The caterpillars are of interest, as they are dimorphic in coloration. Cassia flowers are generally yellow, the leaves being green. Those caterpillars feeding on leaves are green. Caterpillars feeding on flowers are yellow. This allows them a greater chance of survival against predation.

 Green phase

 Yellow phase

The chrysalides, or chrysalises, are variable in color too, ranging from a straw brown through a reddish brown, to green.

Cloudless Sulphur chrysalis. This one is exceptionally colored.

From my observations, Cloudless Sulpher cats tend to pupate on their host plant. I've never found a chrysalis anywhere else but on a cassia. However, other butterfly species will move off their host plant, even if hosting on trees.

The cassia family is represented by individuals  from midsized shrubs to full grown trees. For shrubs, Cassia bicapsularis is very popular in the nursery trade here in So Cal. This is the one that was planted at the Alta tennis courts entrance.

Cassia leptophylla is a beautiful tree that provides nice shade and beautiful flowers in the summer. As Parks Gardener, I planted two C. leptophylla; one by the park entrance and one close to the butterfly garden. They were too small before retiring to notice any benefit to sulfurs, but by now they should also be attracting them.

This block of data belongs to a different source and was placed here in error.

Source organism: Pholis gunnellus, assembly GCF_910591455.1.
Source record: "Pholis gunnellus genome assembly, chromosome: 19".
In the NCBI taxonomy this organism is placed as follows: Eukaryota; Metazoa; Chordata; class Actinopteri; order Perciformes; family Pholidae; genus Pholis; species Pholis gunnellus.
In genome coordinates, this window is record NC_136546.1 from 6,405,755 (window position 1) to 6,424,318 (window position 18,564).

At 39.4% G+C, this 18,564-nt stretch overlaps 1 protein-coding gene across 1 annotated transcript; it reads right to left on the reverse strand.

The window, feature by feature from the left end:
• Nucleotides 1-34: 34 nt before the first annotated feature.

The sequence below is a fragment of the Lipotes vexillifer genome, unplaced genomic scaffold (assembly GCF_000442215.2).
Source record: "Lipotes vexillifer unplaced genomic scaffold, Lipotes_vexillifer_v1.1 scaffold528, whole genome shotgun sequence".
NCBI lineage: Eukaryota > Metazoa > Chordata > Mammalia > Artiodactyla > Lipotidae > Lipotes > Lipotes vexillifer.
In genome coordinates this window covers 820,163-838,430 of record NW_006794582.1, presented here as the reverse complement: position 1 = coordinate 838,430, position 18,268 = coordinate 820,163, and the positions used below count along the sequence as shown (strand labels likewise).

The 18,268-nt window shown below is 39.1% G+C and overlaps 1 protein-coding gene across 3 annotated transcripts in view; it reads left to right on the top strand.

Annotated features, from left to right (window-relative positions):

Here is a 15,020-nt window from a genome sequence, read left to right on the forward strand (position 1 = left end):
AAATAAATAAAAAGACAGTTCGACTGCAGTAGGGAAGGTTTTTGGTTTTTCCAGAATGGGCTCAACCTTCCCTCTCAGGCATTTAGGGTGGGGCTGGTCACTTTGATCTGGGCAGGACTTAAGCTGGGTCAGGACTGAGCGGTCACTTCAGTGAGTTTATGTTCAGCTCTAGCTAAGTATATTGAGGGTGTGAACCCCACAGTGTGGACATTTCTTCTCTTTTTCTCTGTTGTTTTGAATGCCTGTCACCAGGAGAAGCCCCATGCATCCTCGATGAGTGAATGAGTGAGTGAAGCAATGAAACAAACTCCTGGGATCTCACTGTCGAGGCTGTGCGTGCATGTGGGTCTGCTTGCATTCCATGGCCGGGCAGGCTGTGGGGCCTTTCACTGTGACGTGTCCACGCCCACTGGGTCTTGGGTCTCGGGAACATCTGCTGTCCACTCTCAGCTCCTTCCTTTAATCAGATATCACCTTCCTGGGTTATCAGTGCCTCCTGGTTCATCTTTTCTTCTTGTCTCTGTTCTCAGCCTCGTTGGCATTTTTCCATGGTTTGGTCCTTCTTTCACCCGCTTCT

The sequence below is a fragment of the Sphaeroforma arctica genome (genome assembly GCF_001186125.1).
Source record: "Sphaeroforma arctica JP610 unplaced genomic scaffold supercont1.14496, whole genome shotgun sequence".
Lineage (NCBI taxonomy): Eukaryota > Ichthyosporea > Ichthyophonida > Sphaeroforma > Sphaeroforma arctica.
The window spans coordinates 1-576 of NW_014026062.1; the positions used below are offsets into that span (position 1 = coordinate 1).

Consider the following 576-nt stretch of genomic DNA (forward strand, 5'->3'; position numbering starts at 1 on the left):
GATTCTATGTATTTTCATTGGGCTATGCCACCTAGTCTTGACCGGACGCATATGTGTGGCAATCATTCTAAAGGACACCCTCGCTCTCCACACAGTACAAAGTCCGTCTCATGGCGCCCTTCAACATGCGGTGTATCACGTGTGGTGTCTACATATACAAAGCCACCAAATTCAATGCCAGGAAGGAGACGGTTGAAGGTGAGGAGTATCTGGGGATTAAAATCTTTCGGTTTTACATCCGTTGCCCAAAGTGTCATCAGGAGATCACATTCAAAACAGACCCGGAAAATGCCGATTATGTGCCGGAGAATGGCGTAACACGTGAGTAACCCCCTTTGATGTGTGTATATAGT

For those of you who are familiar with the Sawdust Festival in Laguna Beach, California, their grounds feature several C. leptophylla, both inside and outside the grounds. During July and August, one can sit under the shade of them at the food court left of when you enter the grounds. Usually, there are at least several Cloudless Sulphurs flitting about the tree canopies. Some years when these butterflies are plentiful, one may see dozens in the cassia trees as people eat at the tables located below them.

C. leptophylla is increasingly becoming more of a street tree. The city of San Diego has planted quite a few on their streets and in their parks.

Cassias are relatively pest free and easy to grow. Be careful not to plant the species Cassia alata in Southern California, as it is considered an invasive species here. C. bicapsularis and C. leptophylla are not classified as invasive species in So Cal.